Ethiopia PM’s reform agenda threatened by rising insecurity – HRW

Ethiopia PM’s reform agenda threatened by rising insecurity – HRW

(africanews)—International rights group, Human Rights Watch (HRW) have called on the Ethiopian government to arrest a rising spate of insecurity in the country.

Maria Burnett, HRW’s director for East Africa and the Horn, said ethnically and religiously-charged killings particularly in the Oromia and Somali regional states were a huge cause for worry.

In a statementtitled: ‘Ethiopia Violence A Concern Despite Reform Promises,’ she stressed that the only way Ethiopians could genuinely benefit from Prime Minister Abiy’s bold agenda for change was for the killings to be curtailed, investigated and perpetrators brought to book.

Bringing perpetrators swiftly to justice is the only way to not only stem the violence, but also signal to Ethiopians that the country is changing for good.

It detailed recent events especially in Jijiga, capital of the Somali regional state, where deaths, injuries, looting and burning of public and private properties were reported in the wake of a security standoff between federal and regional forces.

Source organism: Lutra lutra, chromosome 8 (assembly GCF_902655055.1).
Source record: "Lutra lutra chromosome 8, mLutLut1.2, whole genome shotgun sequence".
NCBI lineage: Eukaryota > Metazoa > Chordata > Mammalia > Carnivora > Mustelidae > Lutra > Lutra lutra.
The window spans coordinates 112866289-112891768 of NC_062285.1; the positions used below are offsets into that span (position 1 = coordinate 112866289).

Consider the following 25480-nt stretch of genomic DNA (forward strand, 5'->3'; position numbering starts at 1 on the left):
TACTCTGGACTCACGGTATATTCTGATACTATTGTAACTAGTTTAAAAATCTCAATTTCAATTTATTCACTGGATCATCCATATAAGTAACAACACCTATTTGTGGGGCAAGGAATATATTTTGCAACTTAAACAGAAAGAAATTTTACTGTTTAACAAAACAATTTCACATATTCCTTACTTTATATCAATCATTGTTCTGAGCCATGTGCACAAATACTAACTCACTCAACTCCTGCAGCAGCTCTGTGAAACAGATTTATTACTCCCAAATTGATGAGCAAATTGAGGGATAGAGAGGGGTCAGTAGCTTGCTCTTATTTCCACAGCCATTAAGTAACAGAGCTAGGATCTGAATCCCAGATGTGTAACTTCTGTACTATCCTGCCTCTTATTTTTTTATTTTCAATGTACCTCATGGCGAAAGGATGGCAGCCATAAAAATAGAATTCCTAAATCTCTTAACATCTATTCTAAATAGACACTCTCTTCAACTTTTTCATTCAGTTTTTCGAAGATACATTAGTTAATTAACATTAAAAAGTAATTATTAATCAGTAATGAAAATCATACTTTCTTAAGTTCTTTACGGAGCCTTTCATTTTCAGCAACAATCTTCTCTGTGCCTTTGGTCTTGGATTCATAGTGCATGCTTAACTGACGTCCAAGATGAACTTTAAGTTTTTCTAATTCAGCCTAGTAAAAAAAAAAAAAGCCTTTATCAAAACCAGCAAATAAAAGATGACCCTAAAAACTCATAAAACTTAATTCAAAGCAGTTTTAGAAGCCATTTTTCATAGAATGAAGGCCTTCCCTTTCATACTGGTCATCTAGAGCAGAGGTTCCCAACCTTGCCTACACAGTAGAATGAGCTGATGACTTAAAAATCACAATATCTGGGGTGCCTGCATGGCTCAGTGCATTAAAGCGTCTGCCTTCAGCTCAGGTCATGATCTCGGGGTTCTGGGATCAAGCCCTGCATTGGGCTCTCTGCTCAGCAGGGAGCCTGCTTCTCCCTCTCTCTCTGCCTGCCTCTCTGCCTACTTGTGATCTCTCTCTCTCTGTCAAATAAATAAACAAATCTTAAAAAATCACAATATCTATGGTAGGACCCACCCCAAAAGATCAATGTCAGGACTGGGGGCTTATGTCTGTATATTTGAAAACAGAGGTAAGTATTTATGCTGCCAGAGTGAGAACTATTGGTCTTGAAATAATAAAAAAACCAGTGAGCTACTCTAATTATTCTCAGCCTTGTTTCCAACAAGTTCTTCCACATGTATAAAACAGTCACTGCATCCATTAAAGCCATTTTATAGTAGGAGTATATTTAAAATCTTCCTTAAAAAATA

It specifically mentioned the involvement of two regional groups, Heego and Liyu police as complicit in the violence. Heego is a youth group loyal to deposed regional president Abdi Mohamud Omar and the Liyu police – a paramilitary force.

“Ethiopian authorities established the Liyu police in 2007 to combat the insurgent Ogaden National Liberation Front (ONLF); the paramilitary force has frequently been implicated in extrajudicial killings, torture, and rape,” the statement added.

It also enumerated instances of violence resulting in deaths across other parts of the country. At least 15 people in other parts of the country – DireDawa city, Shashemene, Tape town, and Adama city – were also killed in ethnically-charged mob justice and rioting in August.

“The political and ethnic dynamics around these recent killings show that despite reforms and improved rhetoric on human rights from the federal government, insecurity is still a problem – particularly where Liyu police roam unchecked.

“Bringing perpetrators swiftly to justice is the only way to not only stem the violence, but also signal to Ethiopians that the country is changing for good,” the statement concluded.